He was throwing hard but he made a couple of mistakes and we were able to take advantage. You pop those mistakes up and it’s a different ball game. Fortunately for us we were able to put good swings on the ball and get some knocks and when we had the chance to drive in runs, we were able to do it.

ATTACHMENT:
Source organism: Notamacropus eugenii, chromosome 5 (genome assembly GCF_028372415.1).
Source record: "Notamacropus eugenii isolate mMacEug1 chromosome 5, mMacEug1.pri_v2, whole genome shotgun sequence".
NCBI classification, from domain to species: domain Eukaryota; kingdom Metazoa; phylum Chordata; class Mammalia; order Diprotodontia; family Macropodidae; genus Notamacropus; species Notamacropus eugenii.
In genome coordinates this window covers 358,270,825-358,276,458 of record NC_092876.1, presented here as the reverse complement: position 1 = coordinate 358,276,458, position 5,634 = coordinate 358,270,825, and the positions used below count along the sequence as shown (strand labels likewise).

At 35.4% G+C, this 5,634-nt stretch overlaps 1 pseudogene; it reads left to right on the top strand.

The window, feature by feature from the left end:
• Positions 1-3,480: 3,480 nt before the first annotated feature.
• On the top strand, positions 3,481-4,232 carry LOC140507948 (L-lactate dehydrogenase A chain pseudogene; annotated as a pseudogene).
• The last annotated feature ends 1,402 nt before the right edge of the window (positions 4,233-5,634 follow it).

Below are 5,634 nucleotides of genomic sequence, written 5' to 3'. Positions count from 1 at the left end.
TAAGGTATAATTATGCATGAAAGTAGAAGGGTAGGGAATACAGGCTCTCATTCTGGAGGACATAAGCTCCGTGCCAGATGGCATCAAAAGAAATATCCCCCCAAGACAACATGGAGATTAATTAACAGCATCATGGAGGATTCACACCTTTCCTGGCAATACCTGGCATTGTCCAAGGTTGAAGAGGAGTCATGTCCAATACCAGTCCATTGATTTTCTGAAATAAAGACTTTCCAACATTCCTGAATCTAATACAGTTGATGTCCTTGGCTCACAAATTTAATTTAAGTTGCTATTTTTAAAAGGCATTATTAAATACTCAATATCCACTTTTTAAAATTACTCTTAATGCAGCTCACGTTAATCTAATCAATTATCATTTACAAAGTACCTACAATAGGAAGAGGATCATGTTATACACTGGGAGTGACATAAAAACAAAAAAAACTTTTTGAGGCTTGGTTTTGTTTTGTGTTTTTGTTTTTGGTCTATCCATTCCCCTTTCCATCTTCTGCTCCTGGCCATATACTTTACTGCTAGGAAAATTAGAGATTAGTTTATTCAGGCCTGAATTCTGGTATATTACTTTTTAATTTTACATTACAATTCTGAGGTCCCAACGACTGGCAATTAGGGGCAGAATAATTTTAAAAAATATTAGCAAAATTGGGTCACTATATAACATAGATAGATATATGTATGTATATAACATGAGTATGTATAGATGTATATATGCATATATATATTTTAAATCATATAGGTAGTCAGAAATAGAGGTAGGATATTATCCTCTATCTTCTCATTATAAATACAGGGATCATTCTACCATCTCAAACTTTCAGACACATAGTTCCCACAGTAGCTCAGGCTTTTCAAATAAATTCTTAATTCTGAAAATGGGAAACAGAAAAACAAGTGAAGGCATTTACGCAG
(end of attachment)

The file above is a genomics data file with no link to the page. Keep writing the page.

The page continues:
The seriousness of throwing over hell whilst still clinging to the Atonement is obvious. If there is no punishment for sin there can be no self-forgiveness for it. If Christ paid our score, and if there is no hell and therefore no chance of our getting into trouble by forgetting the obligation, then we can be as wicked as we like with impunity inside the secular law, even from self-reproach, which becomes mere ingratitude to the Savior. On the other hand, if Christ did not pay our score, it still stands against us; and such debts make us extremely uncomfortable. The drive of evolution, which we call conscience and honor, seizes on such slips, and shames us to the dust for being so low in the scale as to be capable of them. The 'saved' thief experiences an ecstatic happiness which can never come to the honest atheist: he is tempted to steal again to repeat the glorious sensation. But if the atheist steals he has no such happiness. He is a thief and knows that he is a thief. Nothing can rub that off him. He may try to sooth his shame by some sort of restitution or equivalent act of benevolence; but that does not alter the fact that he did steal; and his conscience will not be easy until he has conquered his will to steal and changed himself into an honest man...Now though the state of the believers in the atonement may thus be the happier, it is most certainly not more desirable from the point of view of the community. The fact that a believer is happier than a sceptic is no more to the point than the fact that a drunken man is happier than a sober one. The happiness of credulity is a cheap and dangerous quality of happiness, and by no means a necessity of life. Whether Socrates got as much happiness out of life as Wesley is an unanswerable question; but a nation of Socrateses would be much safer and happier than a nation of Wesleys; and its individuals would be higher in the evolutionary scale. At all events it is in the Socratic man and not in the Wesleyan that our hope lies now.Consequently, even if it were mentally possible for all of us to believe in the Atonement, we should have to cry off it, as we evidently have a right to do. Every man to whom salvation is offered has an inalienable natural right to say 'No, thank you: I prefer to retain my full moral responsibility: it is not good for me to be able to load a scapegoat with my sins: I should be less careful how I committed them if I knew they would cost me nothing.'